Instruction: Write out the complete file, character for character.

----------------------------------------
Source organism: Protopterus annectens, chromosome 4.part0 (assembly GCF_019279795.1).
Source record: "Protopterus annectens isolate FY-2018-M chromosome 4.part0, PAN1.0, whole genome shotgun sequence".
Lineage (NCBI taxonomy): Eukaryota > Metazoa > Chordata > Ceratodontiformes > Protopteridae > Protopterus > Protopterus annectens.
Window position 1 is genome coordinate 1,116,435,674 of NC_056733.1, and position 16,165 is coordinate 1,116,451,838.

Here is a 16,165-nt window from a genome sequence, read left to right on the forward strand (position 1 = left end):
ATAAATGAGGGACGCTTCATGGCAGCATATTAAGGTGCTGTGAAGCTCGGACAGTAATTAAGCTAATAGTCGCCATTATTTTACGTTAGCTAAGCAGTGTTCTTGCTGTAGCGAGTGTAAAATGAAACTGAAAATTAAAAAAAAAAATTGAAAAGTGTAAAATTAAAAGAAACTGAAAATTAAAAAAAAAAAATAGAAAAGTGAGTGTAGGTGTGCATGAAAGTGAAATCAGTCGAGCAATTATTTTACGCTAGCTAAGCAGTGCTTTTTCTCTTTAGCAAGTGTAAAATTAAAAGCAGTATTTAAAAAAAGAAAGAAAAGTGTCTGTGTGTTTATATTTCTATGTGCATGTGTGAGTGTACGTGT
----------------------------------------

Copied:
Source organism: Protopterus annectens, chromosome 4.part0 (assembly GCF_019279795.1).
Source record: "Protopterus annectens isolate FY-2018-M chromosome 4.part0, PAN1.0, whole genome shotgun sequence".
Lineage (NCBI taxonomy): Eukaryota > Metazoa > Chordata > Ceratodontiformes > Protopteridae > Protopterus > Protopterus annectens.
Window position 1 is genome coordinate 1,116,435,674 of NC_056733.1, and position 16,165 is coordinate 1,116,451,838.

Here is a 16,165-nt window from a genome sequence, read left to right on the forward strand (position 1 = left end):
ATAAATGAGGGACGCTTCATGGCAGCATATTAAGGTGCTGTGAAGCTCGGACAGTAATTAAGCTAATAGTCGCCATTATTTTACGTTAGCTAAGCAGTGTTCTTGCTGTAGCGAGTGTAAAATGAAACTGAAAATTAAAAAAAAAAATTGAAAAGTGTAAAATTAAAAGAAACTGAAAATTAAAAAAAAAAAATAGAAAAGTGAGTGTAGGTGTGCATGAAAGTGAAATCAGTCGAGCAATTATTTTACGCTAGCTAAGCAGTGCTTTTTCTCTTTAGCAAGTGTAAAATTAAAAGCAGTATTTAAAAAAAGAAAGAAAAGTGTCTGTGTGTTTATATTTCTATGTGCATGTGTGAGTGTACGTGT